If anything, when you go around saying, “Oh, yeah, I consider using nuclear weapons,” that has consequences. BROOKE GLADSTONE: Give me an example of the consequences. JAMES WALSH: If I'm Iran and then someone comes out and says, well, you know, the next President of the United States, if it's a Republican, he's promised that he will consider using nuclear weapons against us. We better not make Saddam's mistake. We better go ahead and get them now before the next Republican administration so that we can defend ourselves.
I think that's a very strong talking point for a bomb advocate in another country. BROOKE GLADSTONE: But is this rhetoric new? I mean, hasn't there been tough talk on this subject pretty much since the Cold War? JAMES WALSH: The problem is this is not the Cold War. We live in an age of terror where the whole proposition of nuclear weapons really has to be reconsidered. Earlier in the year, Henry Kissinger, former Secretary of State, former National Security Advisor under President Nixon - you had Max Kampelman, a nuclear negotiator for Ronald Reagan. You had Sam Nunn, who was a Democrat, very hawkish, very conservative on issues of defense and national security. These and others have joined together and wrote a very public Op-Ed earlier in the year saying, wait a minute, if a terrorist gets nuclear weapons, the fact that we have 1,000 or 2,000 isn't going to deter them.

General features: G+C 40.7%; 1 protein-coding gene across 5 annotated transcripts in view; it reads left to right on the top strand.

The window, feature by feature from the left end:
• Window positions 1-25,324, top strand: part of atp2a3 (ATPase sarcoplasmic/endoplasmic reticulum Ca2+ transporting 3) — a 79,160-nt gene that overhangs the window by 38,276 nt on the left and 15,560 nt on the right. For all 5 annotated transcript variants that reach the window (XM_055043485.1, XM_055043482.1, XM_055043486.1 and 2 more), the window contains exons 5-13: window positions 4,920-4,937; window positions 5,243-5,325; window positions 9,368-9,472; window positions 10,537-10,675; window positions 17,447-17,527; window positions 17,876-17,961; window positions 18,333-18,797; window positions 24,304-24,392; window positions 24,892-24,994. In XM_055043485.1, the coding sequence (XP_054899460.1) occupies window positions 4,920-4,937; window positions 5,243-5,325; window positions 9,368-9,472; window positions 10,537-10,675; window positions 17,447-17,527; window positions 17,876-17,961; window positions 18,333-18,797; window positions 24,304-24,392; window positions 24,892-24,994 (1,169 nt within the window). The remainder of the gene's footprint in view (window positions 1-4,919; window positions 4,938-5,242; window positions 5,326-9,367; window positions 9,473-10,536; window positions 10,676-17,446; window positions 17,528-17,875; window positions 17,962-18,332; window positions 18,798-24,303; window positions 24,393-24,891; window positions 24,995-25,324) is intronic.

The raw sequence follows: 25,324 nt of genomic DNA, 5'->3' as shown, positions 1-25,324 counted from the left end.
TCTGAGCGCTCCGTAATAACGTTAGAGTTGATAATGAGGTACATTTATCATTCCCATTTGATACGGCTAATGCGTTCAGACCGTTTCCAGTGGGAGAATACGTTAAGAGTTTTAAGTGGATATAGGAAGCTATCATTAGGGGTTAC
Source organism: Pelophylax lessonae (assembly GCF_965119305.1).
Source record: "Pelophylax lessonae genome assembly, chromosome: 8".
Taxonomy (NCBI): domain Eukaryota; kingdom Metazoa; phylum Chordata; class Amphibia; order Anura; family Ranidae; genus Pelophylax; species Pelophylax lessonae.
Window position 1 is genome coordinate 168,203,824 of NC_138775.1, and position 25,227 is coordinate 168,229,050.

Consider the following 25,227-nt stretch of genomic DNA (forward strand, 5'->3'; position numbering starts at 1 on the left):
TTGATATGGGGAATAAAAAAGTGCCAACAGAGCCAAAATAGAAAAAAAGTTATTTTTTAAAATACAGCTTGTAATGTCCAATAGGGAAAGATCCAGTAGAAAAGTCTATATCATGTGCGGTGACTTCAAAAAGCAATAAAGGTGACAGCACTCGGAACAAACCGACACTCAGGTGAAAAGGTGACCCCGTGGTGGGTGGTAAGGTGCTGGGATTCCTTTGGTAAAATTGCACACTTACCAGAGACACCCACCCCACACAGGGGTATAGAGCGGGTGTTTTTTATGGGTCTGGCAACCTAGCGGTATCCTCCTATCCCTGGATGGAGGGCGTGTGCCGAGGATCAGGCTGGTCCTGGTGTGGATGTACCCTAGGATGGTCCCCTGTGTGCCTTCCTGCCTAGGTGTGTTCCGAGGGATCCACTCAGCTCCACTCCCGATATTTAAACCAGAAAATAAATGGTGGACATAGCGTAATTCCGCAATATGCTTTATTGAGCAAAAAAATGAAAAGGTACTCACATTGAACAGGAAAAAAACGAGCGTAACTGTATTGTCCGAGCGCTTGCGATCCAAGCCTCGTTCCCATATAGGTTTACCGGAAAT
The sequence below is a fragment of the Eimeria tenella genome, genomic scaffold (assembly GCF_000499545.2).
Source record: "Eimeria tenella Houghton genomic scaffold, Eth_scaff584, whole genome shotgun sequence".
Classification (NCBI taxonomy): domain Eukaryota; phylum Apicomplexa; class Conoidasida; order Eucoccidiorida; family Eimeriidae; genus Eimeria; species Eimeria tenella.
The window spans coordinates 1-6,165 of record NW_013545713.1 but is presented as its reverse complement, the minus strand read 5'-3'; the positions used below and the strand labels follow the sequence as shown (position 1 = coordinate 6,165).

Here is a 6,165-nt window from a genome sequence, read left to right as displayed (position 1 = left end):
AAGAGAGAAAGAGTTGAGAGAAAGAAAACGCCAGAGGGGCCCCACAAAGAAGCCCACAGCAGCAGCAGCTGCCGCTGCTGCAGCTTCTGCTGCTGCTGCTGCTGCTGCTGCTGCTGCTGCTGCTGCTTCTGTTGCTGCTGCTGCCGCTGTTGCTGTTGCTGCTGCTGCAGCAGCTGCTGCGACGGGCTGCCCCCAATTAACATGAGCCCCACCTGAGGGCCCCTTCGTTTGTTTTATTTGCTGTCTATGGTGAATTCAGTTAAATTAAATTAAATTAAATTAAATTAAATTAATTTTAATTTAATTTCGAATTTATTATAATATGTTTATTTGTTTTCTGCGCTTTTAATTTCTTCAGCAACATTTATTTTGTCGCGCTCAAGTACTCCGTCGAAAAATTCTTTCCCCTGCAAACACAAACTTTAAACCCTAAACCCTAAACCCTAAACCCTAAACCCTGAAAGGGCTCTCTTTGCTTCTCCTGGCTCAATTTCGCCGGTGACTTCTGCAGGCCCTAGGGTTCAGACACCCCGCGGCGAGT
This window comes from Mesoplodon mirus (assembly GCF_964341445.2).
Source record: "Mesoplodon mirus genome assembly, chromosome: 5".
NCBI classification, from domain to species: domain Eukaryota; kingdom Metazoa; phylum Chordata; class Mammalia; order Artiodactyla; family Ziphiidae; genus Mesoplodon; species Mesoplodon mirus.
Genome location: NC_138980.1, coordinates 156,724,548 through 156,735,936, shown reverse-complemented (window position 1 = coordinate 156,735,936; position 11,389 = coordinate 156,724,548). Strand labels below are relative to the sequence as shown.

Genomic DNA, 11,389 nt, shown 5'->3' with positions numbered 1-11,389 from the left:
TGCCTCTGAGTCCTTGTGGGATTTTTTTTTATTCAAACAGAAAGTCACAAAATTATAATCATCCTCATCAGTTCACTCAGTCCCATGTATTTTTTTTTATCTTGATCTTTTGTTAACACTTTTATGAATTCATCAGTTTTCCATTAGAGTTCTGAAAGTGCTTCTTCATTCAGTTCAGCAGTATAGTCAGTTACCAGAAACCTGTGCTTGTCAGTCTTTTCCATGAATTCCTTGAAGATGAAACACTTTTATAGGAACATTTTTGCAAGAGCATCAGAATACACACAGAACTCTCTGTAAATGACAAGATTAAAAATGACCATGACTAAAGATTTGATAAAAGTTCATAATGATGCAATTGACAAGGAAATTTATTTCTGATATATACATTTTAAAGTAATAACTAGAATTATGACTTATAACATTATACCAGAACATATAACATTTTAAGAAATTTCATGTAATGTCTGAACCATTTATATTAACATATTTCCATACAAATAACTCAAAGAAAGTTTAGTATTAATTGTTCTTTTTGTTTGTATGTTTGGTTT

These guys, you know, embraced the nuclear age when they were in office, and now say, in this new set of circumstances, we need to rethink the whole thing.
BROOKE GLADSTONE: Ah, those were simpler, happier times, weren't they? JAMES WALSH: [LAUGHS] BROOKE GLADSTONE: So in your recent opinion piece, you wrote that keeping all the options on the table — that rhetoric seems to be inevitable from the candidates, but the response from the reporters doesn't have to be inevitable. Are you frustrated by questions unasked? JAMES WALSH: I am, because the presidential candidates get asked this question and then they intone, with that, you know, resonant voice of theirs, and say, “all options are on the table.”
Well, it would be nice if someone said, well, what exactly does that mean? I mean, is poison gas on the table? Is — can you take the family members of alleged terrorists and hold them hostage and begin shooting them one by one until a terrorist gives up? I mean is there anything that's not on the table?
And when you say it's on the table, how are these other countries who hear you saying that, how are they supposed to react? I mean, none of those questions get asked. They just get the ten-second sound bite and move onto the next topic. BROOKE GLADSTONE: Wasn't it the President who got the ball rolling on the phrase, you know, “everything is on the table?” JAMES WALSH: I think "on the table" will go down with the word "strategery" as one of the great contributions to the discussion of national security. You'll remember President Bush, particularly in terms of Iran, was saying he would not take military action off the table. And then, of course, Condoleezza Rice and all the administration officials began to repeat the phrase.
And now “on the table” - I mean, I would like to see this table. This table must be huge, a huge table! BROOKE GLADSTONE: [LAUGHS] Thank you very much. JAMES WALSH: Thank you. BROOKE GLADSTONE: James Walsh is a research associate in international security at MIT.